Citizens’ Guide to Spokane Proposition 1, to end secrecy in public negotiations with government unions
- If approved by Spokane voters, Proposition 1 would end secret government union negotiations in the city.
- Collective bargaining transparency is currently the norm in nearly half of the states across the country.
- There are also several examples of collective bargaining transparency requirements at the local level in Washington State.
- Examples include efforts for transparency of government union negotiations in Gig Harbor, Lincoln County, Kittitas County, Ferry County, Spokane County, the Pullman School District and the Kennewick School District.
- A statewide poll of 500 Washington voters conducted in 2015 found that 76% supported “requiring collective bargaining negotiations for government employers to be open to the public.”
This November, voters in the city of Spokane will consider ballot measure Proposition 1, a proposed amendment to the city charter that would require collective bargaining talks between the city and government unions to be transparent and open to public observation, like other city meetings.
Collective bargaining transparency is currently the norm in nearly half of the states across the country. There are also several examples of collective bargaining transparency requirements at the local level in Washington State. The Washington Policy Center has long recommended public officials embrace collective bargaining openness. If approved, Proposition 1 would end secret government union negotiations in Spokane.
Text of Spokane Proposition 1 and comments from sponsors
Here is the official ballot title for Proposition 1:
“Shall the Spokane City Charter be amended to require all collective bargaining negotiations be transparent and open to public observation, requiring public notification of such meetings as required by the Washington State Open Public Meetings Act and require all contracts be available for public review and observation on the City’s website?”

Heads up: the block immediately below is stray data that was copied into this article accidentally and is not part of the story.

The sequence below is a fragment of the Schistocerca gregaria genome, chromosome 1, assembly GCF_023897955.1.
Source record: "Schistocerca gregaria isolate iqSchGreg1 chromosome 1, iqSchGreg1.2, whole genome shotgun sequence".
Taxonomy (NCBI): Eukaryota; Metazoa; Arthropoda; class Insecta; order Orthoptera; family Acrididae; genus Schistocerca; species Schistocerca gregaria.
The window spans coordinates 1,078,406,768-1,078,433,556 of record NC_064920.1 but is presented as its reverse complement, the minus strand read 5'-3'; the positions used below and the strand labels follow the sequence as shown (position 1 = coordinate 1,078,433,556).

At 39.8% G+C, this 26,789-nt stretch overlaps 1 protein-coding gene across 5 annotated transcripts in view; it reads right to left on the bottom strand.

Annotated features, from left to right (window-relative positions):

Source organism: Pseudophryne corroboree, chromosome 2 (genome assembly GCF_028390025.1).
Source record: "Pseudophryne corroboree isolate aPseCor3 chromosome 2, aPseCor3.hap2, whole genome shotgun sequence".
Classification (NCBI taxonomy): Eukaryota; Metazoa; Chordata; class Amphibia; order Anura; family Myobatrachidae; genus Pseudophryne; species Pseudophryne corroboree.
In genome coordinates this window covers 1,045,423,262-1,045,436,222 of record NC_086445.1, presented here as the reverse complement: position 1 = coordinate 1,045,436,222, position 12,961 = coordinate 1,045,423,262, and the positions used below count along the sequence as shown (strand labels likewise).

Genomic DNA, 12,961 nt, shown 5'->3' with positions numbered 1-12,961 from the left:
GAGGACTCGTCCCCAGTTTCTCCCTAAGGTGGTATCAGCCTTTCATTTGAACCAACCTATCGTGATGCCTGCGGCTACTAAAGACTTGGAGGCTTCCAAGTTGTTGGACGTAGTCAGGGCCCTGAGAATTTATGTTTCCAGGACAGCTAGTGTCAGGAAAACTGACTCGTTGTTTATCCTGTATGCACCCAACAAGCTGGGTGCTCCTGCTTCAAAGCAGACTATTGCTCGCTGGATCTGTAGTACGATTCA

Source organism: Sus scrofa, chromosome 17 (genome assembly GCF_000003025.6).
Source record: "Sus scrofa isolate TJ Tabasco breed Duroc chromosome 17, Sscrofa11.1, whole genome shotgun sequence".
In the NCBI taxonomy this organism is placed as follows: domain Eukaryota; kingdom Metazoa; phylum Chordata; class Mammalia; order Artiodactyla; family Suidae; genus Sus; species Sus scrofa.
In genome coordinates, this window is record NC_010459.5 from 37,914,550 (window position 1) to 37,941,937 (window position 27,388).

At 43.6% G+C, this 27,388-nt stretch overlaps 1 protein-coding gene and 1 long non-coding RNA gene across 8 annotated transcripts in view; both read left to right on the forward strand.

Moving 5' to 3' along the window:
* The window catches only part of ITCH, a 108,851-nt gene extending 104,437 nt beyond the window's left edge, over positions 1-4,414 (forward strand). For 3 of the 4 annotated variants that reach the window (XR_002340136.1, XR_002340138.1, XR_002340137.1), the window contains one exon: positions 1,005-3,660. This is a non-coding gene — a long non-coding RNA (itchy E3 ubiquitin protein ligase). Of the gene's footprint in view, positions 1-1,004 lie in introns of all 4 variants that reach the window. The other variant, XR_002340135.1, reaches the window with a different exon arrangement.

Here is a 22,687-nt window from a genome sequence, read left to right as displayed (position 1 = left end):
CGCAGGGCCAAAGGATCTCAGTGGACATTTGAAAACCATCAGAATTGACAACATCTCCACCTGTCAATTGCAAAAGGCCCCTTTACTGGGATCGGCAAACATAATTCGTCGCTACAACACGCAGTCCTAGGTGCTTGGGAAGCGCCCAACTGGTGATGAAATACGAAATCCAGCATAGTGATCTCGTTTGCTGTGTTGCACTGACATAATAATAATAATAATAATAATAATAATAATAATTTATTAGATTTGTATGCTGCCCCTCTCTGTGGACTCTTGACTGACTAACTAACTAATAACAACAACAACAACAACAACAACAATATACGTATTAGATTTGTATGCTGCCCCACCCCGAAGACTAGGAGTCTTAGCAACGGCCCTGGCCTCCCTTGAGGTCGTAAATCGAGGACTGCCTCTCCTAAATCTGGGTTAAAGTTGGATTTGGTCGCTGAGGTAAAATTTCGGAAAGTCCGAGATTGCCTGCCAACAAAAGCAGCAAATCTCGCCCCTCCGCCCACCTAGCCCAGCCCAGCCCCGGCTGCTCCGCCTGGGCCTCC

Proposition 1 is sponsored by a citizen group called Better Spokane. Discussing why the group proposed this charter amendment, Better Spokane said in a statement:
This popular reform requires public notification of all collective bargaining negotiations and ends the ‘behind closed doors’ secret negotiating policy currently in effect for what are some of the largest line-items in the City budget—granting the public and the media the right to know and observe how their elected representatives are negotiating on their behalf.
Notably it means that our public service workers will now finally have the opportunity to observe how their own labor negotiators are working on their behalf. Everyone would have the opportunity to see the process for themselves if they so choose. It’s basic transparency.
According to state law, government collective bargaining is the requirement for public officials and union representatives to meet and negotiate an agreement relating to work conditions and employee compensation. These government-union contract talks occur every two years at the state level and generally more frequently at the local level.
Proposition 1 would bring transparency to these Spokane government-union negotiations in the future, so that the public, the media, government employees, and elected officials could see what tradeoffs and promises are being proposed before the final agreements are reached. This charter amendment proposes a transparent process similar to the one used in several other states when deciding the compensation of government employees and the amount of tax dollars required to fund the agreements.